Veteran literary agent Morton Janklow, who represented the novel, says a Hollywood name doesn’t carry a book by itself. “Hollywood suffers, as does journalism, from a belief that people are far more interested in the inner workings and machinations of the business than they are,” he says. “It’s common for Hollywood writers to write books that they think will be colossal, and often they’re not. The reason is, there’s a difference between knowing that the director and screenwriter don’t speak to each other and writing a good story. The behind-the-scenes stuff isn’t as interesting to the world at large as it is to the players themselves. Steven Bochco’s name, which is gold in the business, is not generally known in the reading community.”

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Still loves his day job

At first, Bochco thought of “Death by Hollywood” as an idea for a movie. He showed an outline, which read like a short story, to his friend and occasional collaborator, writer-producer David Milch. Milch told him, “This is a novel.” After reading 10 pages, Janklow agreed. “You have no idea how rare it is to read a first manuscript from someone who writes for film or television and have it be good,” he says. “This book feels as if he’s written 10 novels.”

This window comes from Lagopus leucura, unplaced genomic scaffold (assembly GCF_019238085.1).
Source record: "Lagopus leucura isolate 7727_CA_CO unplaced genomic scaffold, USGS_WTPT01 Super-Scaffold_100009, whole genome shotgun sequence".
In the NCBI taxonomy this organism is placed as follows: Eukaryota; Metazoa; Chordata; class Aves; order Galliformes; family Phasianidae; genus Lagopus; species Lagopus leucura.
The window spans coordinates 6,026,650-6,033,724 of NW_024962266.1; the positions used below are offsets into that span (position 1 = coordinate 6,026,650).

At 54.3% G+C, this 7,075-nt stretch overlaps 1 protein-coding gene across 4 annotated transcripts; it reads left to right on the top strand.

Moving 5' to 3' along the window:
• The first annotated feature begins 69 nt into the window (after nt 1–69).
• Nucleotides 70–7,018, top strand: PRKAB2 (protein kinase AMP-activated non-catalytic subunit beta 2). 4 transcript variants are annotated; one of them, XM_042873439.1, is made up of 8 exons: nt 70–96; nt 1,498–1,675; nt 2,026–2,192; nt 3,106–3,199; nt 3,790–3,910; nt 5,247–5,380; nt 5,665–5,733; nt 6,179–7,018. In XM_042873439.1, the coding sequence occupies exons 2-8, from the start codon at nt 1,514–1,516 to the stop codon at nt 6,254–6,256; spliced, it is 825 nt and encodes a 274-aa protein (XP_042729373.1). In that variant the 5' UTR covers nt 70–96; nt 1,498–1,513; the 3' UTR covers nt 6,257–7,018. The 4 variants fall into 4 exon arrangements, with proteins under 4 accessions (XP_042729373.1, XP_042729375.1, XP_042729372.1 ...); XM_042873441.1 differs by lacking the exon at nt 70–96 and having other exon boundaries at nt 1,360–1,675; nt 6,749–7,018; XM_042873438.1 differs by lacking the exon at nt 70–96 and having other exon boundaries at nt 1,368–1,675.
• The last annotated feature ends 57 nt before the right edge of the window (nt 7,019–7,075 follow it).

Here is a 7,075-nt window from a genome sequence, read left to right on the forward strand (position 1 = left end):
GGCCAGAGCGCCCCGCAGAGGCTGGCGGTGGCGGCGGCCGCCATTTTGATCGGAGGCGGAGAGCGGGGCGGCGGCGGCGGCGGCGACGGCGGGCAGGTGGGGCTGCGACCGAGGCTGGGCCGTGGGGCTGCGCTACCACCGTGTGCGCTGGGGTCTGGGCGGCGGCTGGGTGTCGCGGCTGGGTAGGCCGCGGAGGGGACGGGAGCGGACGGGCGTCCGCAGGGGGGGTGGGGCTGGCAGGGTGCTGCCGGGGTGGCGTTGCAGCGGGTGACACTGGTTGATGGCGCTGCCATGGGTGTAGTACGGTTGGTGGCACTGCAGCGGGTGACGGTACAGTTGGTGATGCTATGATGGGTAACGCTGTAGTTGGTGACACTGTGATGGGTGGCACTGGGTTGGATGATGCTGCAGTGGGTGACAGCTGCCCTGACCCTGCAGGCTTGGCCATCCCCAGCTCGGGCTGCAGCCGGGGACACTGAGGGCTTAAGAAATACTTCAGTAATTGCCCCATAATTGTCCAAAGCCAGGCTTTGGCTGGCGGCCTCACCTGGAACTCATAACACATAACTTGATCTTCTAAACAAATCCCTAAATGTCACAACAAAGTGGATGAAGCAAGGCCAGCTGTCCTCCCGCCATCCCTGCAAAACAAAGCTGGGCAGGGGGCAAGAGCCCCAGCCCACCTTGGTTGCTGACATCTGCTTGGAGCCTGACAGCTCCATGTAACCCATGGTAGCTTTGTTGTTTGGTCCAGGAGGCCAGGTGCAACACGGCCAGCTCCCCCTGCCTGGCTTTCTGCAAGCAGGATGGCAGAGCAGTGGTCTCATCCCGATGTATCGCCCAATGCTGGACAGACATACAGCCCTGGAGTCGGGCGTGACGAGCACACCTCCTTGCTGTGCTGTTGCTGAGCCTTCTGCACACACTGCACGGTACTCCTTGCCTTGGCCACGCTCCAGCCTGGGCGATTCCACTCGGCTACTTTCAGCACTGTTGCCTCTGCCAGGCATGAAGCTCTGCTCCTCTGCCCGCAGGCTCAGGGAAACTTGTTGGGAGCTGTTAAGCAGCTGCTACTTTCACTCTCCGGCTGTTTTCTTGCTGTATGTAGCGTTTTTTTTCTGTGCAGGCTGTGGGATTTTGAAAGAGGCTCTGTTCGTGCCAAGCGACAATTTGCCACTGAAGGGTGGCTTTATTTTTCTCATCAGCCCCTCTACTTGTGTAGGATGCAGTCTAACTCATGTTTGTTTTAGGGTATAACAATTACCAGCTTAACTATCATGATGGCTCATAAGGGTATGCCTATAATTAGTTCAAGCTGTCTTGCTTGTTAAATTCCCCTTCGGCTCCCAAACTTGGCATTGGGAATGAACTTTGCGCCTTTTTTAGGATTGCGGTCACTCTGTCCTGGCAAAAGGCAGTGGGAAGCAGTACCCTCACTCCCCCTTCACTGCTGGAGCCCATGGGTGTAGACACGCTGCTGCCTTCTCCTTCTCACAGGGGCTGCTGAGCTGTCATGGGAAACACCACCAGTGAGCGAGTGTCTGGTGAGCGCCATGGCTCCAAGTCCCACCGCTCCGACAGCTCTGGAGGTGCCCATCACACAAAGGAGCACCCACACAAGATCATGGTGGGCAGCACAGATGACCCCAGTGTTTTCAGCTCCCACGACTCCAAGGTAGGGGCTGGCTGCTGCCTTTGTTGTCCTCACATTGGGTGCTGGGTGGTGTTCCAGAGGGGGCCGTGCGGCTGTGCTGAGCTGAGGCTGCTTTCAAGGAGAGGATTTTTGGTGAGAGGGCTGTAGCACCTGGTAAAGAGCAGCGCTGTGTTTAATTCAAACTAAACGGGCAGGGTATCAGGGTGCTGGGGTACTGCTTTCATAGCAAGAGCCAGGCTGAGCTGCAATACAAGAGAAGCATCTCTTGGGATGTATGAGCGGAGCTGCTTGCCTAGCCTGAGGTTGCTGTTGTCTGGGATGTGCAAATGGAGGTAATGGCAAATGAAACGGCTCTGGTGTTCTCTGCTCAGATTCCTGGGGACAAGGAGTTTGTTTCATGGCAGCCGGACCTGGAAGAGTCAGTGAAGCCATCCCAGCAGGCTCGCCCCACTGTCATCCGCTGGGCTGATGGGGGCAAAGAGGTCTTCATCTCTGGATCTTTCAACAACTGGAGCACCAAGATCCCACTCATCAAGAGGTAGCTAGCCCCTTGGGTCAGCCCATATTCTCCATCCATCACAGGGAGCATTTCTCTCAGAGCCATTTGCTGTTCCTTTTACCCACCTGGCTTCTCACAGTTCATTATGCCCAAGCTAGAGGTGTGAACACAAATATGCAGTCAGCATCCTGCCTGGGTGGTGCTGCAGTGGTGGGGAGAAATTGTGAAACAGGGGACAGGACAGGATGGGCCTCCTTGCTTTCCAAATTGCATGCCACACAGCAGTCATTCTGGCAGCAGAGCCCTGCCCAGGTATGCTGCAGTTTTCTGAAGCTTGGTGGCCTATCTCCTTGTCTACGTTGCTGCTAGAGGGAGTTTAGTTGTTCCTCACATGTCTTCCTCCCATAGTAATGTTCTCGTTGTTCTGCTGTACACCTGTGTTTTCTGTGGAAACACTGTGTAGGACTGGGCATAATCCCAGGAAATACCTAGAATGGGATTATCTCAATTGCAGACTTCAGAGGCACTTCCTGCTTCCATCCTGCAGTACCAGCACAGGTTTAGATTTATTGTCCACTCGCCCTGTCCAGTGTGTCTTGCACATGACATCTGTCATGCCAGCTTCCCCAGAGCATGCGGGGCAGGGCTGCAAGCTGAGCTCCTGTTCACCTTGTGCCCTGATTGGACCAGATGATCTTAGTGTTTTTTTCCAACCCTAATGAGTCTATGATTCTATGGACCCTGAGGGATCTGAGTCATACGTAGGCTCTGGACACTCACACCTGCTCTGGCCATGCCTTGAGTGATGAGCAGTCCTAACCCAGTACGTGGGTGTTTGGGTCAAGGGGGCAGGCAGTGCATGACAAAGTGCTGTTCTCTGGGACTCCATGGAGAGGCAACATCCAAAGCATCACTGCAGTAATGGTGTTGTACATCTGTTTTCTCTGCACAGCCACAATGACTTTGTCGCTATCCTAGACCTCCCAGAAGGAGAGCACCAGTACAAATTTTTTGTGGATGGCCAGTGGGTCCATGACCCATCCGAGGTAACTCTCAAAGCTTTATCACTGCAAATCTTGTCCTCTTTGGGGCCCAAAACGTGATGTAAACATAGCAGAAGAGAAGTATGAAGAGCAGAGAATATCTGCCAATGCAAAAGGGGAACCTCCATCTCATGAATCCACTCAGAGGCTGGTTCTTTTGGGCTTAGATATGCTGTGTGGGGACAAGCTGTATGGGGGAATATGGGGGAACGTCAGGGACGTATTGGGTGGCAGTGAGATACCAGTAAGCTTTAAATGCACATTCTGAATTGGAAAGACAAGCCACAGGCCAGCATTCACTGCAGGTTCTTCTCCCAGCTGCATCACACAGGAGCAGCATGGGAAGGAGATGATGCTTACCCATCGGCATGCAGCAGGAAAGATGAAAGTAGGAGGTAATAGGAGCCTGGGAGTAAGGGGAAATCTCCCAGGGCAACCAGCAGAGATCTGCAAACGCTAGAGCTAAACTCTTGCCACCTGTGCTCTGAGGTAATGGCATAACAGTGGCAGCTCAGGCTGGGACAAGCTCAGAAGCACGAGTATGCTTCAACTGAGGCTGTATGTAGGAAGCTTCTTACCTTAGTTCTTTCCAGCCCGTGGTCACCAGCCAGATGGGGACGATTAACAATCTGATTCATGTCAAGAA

Bochco did write a “Death by Hollywood” screenplay after he finished the book but wouldn’t entertain offers for the rights or the script. “The magical part of this whole experience was, I didn’t have to do it. Nobody gave me any money to do it. It was just my own little private thing. If I can find that for myself again, I’ll do it, and have just as much fun as I did this time. But the moment it becomes a job, or a payday, or trying to meet somebody’s expectation, I think it’ll lose its special appeal to me.”